If you are looking to save some money on a home improvement project this year, consider starting with those old windows. A new federal tax credit can put 30% of what you spend on new energy-efficient windows back into your pocket. And the savings won't stop there: New windows will lower monthly bills, reduce condensation and protect your furniture and fabrics from sun damage. Keep reading to cash in on this opportunity.
Money Back: Understanding the Tax Credit
Energy-efficient vinyl-framed replacement windows from Simonton.
In a nutshell, if you buy energy efficient home improvement products that meet specific requirements—you get up to 30% of your money back. And while windows aren't the only credit-worthy products (doors, roofing, and insulation are some other items that can qualify for the kick-back), they are an easy place to start.
For a replacement window to qualify for the tax credit, it must have a U-factor rating of .30 or below and a Solar Heat Gain Coefficient (SHGC) rating of .30 or below. Both ratings can be found on the National Fenestration Rating Council (NFRC) label, which will be displayed on the product. "The lower the U-factor and SHGC ratings, the more energy efficient the window," says Tom Herron, communications and marketing manager for NFRC. "We call it the '30/30.'"
The "30/30" ratings for U-factor and SHGC required to qualify for the tax credit are measurements of the most important energy efficient qualities of a window. The U-factor is a measurement of the window's effectiveness at preventing heat loss. Naturally, this measurement relates to heating costs in
The NFRC label indicates the "30/30" rating needed to qualify for the Federal Tax Credit for Energy Efficiency.
the winter. The SHGC rating measures the window's ability to block heat caused by sunlight. The SHGC value for a window indicates the fraction of transmitted and absorbed solar radiation admitted into the home. Remember: the lower the U-factor and SHGC, the better. "Although the tax credit can help you reduce the cost of the windows by 30 percent, the real savings are in the long term with reduced energy bills. You can't recoup all of your money all of a sudden," says Herron.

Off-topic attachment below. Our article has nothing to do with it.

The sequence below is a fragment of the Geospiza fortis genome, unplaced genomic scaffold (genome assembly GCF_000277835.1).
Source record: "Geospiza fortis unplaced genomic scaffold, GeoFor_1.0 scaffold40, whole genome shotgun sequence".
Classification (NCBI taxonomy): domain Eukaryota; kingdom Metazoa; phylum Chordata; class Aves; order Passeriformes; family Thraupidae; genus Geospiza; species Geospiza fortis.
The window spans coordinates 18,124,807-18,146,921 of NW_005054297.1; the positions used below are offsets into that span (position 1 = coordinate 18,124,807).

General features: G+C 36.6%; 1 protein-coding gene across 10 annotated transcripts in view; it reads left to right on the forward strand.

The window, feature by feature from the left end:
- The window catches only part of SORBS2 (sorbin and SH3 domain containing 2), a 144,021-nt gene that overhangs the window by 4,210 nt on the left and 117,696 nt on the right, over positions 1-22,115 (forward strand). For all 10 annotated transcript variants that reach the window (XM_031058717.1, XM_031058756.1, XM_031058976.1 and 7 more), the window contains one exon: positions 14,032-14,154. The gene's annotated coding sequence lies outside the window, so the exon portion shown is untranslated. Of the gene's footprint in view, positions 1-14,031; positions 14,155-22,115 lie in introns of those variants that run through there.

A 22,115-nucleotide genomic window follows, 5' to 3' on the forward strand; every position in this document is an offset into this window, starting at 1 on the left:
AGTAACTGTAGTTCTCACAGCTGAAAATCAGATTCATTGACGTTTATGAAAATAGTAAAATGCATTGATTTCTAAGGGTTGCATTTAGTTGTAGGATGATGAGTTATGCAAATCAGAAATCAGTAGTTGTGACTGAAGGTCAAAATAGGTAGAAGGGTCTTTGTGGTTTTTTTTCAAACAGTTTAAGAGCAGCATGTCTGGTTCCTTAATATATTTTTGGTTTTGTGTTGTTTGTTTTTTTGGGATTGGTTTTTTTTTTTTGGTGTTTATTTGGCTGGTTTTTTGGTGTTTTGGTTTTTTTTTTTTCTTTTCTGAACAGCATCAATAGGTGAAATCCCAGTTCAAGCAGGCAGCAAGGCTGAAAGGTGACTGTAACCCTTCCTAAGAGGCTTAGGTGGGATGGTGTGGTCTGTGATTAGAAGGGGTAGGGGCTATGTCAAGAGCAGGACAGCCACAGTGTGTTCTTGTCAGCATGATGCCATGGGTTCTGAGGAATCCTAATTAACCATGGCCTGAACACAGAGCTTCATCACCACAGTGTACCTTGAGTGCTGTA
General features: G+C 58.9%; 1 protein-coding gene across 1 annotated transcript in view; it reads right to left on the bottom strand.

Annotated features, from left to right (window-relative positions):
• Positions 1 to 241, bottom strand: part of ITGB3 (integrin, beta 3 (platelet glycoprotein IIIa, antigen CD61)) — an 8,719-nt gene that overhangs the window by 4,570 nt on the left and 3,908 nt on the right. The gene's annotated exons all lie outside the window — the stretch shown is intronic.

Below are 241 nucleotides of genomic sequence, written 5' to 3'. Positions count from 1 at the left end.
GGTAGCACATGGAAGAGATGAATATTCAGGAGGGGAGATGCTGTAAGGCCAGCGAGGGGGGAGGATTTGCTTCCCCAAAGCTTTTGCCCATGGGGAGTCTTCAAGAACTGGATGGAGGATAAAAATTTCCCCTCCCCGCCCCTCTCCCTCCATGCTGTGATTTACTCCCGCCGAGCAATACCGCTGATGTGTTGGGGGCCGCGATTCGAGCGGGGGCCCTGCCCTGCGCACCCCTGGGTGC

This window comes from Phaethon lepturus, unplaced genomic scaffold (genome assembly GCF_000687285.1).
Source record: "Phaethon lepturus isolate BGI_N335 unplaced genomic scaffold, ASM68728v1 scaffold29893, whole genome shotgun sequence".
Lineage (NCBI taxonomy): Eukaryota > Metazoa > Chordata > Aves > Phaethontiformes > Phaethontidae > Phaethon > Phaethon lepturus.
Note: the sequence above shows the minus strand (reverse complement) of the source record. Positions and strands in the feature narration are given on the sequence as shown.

You might remember the previous Federal tax credit for "Energy Star" windows which awarded a $200 credit. The new system is more stringent, informs Kathy Ziprik, public relations representative for Simonton Windows, a window manufacturer. To make matters more complicated, the government imposed a "safe harbor" provision: up until June 1 of this year, the purchase of any Energy Star-labeled window would qualify for the new Federal Tax Credit for Energy Efficiency (30% of the cost up to $1500). Sorry, you don't get the $200 AND the 30%. Then on June 1 the original "30/30" rating specifications were reinstated.
Tip: The tax credit on windows, doors, roofing and insulation applies to the cost of the product itself; it does not cover the installation cost. Any replacement window (or credit-worthy product) purchased must be "placed in service" between January 1, 2009 and December 31, 2010, and used in primary residences only.
Go to the next page to learn how to redeem your credit.